J Plant Ecol ›› 2019, Vol. 12 ›› Issue (5): 846-856.DOI: 10.1093/jpe/rtz019

• Research Articles • Previous Articles     Next Articles

Elevated nitrogen deposition may advance invasive weed, Solidago canadensis, in calcareous soils

Ling-Yun Wan1,2, Shan-Shan Qi1, Chris B. Zou2,*, Zhi-Cong Dai1,3, Guang-Qian Ren1, Qi Chen1, Bin Zhu4 and Dao-Lin Du1,3,*   

  1. 1 Academy of Environmental Health and Ecological Security and School of the Environment and Safety Engineering, Jiangsu University, Zhenjiang 212013, China
    2 Department of Natural Resource Ecology and Management, Oklahoma State University, Stillwater, OK 74078, USA
    3 Key Laboratory of Modern Agricultural Equipment and Technology, Ministry of Education and Jiangsu Province, Zhenjiang 212013, China
    4 Department of Biology, University of Hartford, 200 Bloomfield Avenue, West Hartford, CT 06117, USA
    *Correspondence address. Chris B. Zou, Department of Natural Resource Ecology and Management, Oklahoma State University, Stillwater, OK 74078, USA. Tel: +1-4057449637; Fax: +1-4057443530; E-mail: chris.zou@okstate.edu; Dao-Lin Du, Academy of Environmental Health and Ecological Security, School of the Environment and Safety Engineering, Jiangsu University, Zhenjiang 212013, China. Tel: +86-13852946639; E-mail: ddl@ujs.edu.cn
  • Received:2018-10-17 Revised:2019-03-22 Accepted:2019-04-02 Published:2019-10-01

Abstract:

Aims

Change in nitrogen (N) availability regulates phosphorus (P) acquisition and potentially alters the competition among native species and invasive weeds. This study determines how current and projected N deposition affect the growth, the intraspecific and interspecific competitive ability of native and invasive plants in calcareous soils with low P availability.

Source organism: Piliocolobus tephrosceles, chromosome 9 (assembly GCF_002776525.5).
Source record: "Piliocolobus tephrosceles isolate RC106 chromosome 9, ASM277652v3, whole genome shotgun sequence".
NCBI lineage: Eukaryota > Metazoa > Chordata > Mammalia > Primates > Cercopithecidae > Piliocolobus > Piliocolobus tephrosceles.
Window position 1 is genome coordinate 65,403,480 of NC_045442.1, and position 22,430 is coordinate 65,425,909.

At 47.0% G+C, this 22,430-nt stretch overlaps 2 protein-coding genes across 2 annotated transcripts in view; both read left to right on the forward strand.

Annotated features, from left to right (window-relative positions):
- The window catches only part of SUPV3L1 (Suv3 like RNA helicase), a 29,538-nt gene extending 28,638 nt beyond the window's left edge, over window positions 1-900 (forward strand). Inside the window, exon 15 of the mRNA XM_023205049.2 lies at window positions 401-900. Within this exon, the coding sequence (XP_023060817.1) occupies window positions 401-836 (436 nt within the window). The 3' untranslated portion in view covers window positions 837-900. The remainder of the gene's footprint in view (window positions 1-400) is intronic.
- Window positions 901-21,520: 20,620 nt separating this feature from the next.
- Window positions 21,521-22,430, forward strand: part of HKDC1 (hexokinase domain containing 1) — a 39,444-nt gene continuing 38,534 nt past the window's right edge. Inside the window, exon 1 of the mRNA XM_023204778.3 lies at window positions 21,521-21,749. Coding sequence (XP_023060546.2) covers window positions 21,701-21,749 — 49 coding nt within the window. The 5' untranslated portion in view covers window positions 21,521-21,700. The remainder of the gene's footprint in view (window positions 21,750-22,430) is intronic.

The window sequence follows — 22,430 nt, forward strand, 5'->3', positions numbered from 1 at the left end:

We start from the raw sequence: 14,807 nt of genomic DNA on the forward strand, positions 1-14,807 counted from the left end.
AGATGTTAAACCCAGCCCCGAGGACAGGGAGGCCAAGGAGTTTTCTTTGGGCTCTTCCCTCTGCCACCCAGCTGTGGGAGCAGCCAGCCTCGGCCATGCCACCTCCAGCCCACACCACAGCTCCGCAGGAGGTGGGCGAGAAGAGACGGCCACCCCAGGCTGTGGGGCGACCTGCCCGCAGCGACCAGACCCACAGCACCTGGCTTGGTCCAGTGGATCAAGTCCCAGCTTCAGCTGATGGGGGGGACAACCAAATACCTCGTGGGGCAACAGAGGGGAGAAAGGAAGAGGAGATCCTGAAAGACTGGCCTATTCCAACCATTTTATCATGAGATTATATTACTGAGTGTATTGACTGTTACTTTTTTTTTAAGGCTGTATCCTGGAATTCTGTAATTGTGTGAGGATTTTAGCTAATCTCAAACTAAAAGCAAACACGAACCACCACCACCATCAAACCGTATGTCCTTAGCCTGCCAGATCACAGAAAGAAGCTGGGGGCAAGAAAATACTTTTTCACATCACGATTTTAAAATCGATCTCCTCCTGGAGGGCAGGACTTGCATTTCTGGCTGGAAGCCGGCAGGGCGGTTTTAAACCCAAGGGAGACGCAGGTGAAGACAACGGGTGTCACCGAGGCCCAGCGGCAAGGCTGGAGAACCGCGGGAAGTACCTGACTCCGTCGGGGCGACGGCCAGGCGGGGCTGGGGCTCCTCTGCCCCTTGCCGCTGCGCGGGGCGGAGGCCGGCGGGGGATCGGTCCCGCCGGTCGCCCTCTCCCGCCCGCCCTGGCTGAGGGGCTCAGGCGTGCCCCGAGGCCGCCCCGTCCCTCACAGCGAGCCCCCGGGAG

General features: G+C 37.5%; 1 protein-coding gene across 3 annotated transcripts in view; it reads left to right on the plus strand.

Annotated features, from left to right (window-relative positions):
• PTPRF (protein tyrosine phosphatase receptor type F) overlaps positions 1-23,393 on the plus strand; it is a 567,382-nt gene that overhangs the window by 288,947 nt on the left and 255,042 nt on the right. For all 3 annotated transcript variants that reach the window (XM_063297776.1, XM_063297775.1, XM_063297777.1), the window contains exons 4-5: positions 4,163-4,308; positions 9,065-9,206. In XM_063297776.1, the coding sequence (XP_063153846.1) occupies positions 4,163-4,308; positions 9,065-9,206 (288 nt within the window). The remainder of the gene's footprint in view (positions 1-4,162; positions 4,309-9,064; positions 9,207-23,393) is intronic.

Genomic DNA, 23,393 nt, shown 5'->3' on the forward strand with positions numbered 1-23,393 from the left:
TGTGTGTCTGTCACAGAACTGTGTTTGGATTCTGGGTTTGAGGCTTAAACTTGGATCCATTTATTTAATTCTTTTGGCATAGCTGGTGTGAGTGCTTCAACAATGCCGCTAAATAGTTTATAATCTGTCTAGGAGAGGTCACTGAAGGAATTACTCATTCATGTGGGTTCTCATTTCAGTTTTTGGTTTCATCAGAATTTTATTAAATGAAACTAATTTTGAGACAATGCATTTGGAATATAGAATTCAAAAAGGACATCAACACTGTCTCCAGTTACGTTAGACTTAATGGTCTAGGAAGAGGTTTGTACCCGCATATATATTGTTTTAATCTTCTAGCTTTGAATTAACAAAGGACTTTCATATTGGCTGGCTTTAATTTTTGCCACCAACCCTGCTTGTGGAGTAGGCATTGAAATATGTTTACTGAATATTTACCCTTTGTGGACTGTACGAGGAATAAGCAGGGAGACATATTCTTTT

Methods

A controlled greenhouse experiment was conducted using sparingly soluble hydroxyapatite (HAP) to simulate the calcareous soils with low P availability. The growth and competitive intensity between an invasive weed (Solidago canadensis) and a native weed (Pterocypsela laciniata) exposed to two levels of N addition representative of current and future N deposition in China were experimentally determined.

Important Findings

P acquisition and the growth of both S. canadensis and P. laciniata growing alone significantly increased with increasing N level. However, the effect of N addition was reduced when intraspecific or interspecific competition existed. N addition altered the competitive relationship between S. canadensis and P. laciniata allowing S. canadensisto out-compete P. laciniata due to variation in P acquisition from HAP. Elevated N deposition might assist the invasion of S. canadensis in the widely distributed calcareous soils under environmental changes.

Key words: interspecific competition, nitrogen deposition, plant invasion, Pterocypsela laciniata, Solidago canadensis